Friday, December 4, 2009

European Edibles (or Lack Thereof)

Hawaii has an amazing array of cultures and corresponding cuisines.   Every culture that came to work on our plantations added their uniqueness to our collective heritage.  However, while we have a greatly varied mix of cultures, they are primarily Asian cultures.   The European cultures, are far less represented, primarily because having only primarily British and American controlling influences in our history, the other European countries simply didn't have a major presense.   It's true we have our share of Italian food but that is mainly because Italian food has become so popular and pervasive, that it everyone across the country eats it.  Even then, our own style of Italian food is somewhat influenced by the Vietnamese restauranteurs who own these places.   Other major European countries, such as the German, Polish, Scandinavian, and Spanish countries have very little presence in our food scene.   Those that do exist are never really challenged in terms of their authenticity, simply because we don't have enough population from any of those countries to dictate authenticity.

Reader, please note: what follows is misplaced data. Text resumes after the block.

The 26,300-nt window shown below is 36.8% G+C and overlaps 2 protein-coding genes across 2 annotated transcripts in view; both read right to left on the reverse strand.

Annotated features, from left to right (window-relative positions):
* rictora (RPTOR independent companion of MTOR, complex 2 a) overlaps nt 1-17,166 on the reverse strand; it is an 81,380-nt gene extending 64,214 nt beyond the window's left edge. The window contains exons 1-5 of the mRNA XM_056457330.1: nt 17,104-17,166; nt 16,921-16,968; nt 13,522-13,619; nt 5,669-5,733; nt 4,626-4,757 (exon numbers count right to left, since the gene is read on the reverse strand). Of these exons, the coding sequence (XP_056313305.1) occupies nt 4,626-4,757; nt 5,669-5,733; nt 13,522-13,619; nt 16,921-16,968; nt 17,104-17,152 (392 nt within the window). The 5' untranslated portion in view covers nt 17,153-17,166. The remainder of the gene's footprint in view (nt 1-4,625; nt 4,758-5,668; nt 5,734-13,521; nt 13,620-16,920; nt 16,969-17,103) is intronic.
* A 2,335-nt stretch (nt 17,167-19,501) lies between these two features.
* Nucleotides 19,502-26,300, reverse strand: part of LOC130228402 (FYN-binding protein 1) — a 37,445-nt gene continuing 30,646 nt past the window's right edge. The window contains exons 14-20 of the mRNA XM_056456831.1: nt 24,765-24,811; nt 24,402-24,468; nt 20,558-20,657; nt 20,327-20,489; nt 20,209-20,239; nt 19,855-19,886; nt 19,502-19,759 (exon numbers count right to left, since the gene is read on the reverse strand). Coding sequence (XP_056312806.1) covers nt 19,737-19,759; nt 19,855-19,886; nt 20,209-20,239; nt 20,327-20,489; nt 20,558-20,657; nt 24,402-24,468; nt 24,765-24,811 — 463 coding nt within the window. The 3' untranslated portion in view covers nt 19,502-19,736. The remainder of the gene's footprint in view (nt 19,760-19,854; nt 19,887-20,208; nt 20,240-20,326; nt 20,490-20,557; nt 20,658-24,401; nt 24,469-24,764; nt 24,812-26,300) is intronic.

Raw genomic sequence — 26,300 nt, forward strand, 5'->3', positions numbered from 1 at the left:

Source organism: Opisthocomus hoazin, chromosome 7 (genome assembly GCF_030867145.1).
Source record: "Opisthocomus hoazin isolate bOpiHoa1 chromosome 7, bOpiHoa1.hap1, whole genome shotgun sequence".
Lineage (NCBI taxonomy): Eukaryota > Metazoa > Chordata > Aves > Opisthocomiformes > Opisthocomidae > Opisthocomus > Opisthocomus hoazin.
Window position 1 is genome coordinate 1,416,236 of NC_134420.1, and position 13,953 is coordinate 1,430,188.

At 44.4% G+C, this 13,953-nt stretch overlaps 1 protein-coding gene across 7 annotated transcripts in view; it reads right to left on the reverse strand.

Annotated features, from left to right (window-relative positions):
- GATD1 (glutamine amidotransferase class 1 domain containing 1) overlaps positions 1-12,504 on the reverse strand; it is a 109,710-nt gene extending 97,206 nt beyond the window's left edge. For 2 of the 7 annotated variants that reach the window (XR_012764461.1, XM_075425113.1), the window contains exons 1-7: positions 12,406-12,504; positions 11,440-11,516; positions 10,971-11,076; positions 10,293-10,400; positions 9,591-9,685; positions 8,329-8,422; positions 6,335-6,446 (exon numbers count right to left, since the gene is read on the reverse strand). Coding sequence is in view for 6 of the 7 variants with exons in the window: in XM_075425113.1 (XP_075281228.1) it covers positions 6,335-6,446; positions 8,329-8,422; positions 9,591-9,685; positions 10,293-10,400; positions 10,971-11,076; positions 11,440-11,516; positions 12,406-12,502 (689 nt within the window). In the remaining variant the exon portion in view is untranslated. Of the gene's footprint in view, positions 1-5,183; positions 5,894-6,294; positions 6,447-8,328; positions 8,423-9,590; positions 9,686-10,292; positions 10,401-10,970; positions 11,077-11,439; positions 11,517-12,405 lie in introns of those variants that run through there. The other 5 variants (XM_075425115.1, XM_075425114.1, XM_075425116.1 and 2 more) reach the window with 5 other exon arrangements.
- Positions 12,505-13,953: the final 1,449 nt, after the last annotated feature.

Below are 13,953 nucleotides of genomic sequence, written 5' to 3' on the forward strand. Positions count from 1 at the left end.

Perhaps the most beloved European eatery that was on the island, was a little place in Niu Valley, called Swiss Inn.   For nearly 20 years, the Swiss Inn had a very loyal following in the East Oahu community.  It was only a small little neighborhood restaurant, but it is very fondly remembered by its clientele.  I only had the good fortune to visit the place once, just prior to its closing.   It was a few years after I had visited Switzerland on tour with my sister, so I was by no means an authority on authenticity, but their wiener schnitzel was absolutely delicious.  Weiner schnitzel, despite how the name sounds, has absoultely nothing to do with sausages of any kind (and certainly nothing to do with the hot dog chain on the mainland of the same name).   You could see the influence the dish had on things like chicken fried steak or chicken cutlet, but the herbs they used made it taste exotic and foreign.   Their tart, tangy, and herby potato salad, on the other hand, was just too tart for my taste (and of course completely different from the mac or potato salads that we're used to in the islands).   Even after just one taste, I could tell what drew such a loyal following to the restaurant.   Sadly, it's closing also meant that one of the islands' only true portals into European cuisine was lost forever.    Recently, also in the Niu Valley shopping center, a new little French restaurant called Le Bistro, opened up and I have heard good things about it.   Hopefully they are able to main the same degree of authenciticy, and attract a similar loyal following.